11/27/2012 | 7:40:01 PM
re: Windows 8 Fizzling, Time For Windows Classic?
It is amazing to me how the press has pushed this style of operating system and now.....they wonder why it doesn't sell. I agree with MoonWatcher. I don't need a smart phone experience on a desktop PC. I use a PC to read emails, work on spreadsheets, play games, etc. I think MicroSoft is fixing a problem that only existed in the minds of journalists. I never asked for a small screen experience on a desktop.
Greg50111
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Greg50111,
User Rank: Apprentice
11/27/2012 | 7:31:47 PM
re: Windows 8 Fizzling, Time For Windows Classic?
It is ludicrous to expect businesses to purchase touchscreens for their employees. Can you picture a suite full of employees leaning over their desks to swipe this way and that? I cannot imagine myself sitting about 2 1/2 feet away from my monitor, reaching over my desk to constantly swipe at the display.

I would guess that within a very short time I would have arm cramps and back aches.

It is a horrible UI and an insult to desktop users. My PC is not a toy for running apps. It is a workstation for running applications.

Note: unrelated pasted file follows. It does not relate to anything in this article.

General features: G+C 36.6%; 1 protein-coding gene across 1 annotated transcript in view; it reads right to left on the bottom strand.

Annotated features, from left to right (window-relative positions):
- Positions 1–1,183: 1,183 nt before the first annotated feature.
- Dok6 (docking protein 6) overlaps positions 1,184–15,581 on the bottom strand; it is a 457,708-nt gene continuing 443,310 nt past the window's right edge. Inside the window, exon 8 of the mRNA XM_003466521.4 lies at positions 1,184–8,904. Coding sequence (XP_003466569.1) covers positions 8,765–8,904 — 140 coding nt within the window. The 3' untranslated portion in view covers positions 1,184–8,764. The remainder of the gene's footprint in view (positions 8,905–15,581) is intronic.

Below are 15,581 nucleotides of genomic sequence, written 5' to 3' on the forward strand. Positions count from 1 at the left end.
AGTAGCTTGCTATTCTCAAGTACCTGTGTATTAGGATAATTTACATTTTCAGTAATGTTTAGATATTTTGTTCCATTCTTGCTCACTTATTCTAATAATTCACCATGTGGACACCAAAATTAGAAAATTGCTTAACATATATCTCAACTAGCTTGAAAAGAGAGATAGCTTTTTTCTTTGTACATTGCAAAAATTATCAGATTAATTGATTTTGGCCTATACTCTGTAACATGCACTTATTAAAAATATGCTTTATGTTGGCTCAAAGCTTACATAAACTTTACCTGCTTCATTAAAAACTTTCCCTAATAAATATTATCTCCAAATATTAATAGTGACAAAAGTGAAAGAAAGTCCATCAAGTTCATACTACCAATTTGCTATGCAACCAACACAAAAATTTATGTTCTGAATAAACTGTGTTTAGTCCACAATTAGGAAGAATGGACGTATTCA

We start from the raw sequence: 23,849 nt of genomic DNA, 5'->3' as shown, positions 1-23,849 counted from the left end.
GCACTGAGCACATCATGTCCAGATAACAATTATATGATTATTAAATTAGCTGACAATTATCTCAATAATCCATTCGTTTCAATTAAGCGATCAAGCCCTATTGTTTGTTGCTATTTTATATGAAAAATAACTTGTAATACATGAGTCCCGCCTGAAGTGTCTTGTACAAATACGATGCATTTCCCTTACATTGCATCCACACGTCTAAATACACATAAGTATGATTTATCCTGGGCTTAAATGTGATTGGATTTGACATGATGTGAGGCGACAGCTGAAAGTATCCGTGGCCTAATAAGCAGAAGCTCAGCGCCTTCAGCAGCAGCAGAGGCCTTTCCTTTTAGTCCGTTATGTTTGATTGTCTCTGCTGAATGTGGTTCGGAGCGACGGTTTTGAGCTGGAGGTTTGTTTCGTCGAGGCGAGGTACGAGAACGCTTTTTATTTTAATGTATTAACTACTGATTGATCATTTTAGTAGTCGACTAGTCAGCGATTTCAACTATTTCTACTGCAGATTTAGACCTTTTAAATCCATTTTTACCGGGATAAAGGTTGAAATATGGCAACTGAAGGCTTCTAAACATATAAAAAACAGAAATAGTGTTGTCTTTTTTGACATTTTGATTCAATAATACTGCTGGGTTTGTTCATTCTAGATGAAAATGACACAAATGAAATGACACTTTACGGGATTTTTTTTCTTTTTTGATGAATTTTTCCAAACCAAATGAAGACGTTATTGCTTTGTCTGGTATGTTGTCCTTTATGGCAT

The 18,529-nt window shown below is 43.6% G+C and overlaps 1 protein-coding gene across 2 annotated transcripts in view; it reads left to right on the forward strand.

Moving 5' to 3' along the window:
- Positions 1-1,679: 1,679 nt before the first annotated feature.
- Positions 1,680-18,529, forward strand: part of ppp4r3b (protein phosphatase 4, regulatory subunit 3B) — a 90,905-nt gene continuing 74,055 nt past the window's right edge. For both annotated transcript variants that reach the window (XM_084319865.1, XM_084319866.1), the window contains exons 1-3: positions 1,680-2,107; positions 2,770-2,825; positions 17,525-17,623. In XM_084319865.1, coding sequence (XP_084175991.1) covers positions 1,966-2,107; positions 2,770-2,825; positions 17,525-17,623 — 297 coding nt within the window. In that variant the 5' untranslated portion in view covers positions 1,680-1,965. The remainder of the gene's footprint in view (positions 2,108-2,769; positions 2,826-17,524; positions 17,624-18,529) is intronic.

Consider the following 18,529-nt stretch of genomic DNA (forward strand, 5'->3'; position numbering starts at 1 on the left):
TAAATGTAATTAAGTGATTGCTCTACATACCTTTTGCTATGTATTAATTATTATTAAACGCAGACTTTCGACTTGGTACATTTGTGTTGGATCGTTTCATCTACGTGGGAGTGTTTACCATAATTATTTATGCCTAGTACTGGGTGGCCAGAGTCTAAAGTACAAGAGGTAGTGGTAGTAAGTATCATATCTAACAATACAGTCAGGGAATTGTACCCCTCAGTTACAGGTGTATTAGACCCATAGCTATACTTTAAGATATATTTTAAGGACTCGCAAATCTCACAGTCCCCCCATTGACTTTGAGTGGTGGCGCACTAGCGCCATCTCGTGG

jreuter809
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jreuter809,
User Rank: Apprentice
11/27/2012 | 7:27:06 PM
re: Windows 8 Fizzling, Time For Windows Classic?
I don't want Windows Classic, I just want Windows 8 with all the great improvements it does have (boot time, system restore, etc.) but with the regular start menu interace for my desktop use. Save the interface formerly known as metro for tablets, thanks. On my desktop I prefer a Windows that actually does windows for all my applications, not just 'legacy' ones.
MyW0r1d
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MyW0r1d,
User Rank: Strategist
11/27/2012 | 7:24:52 PM
re: Windows 8 Fizzling, Time For Windows Classic?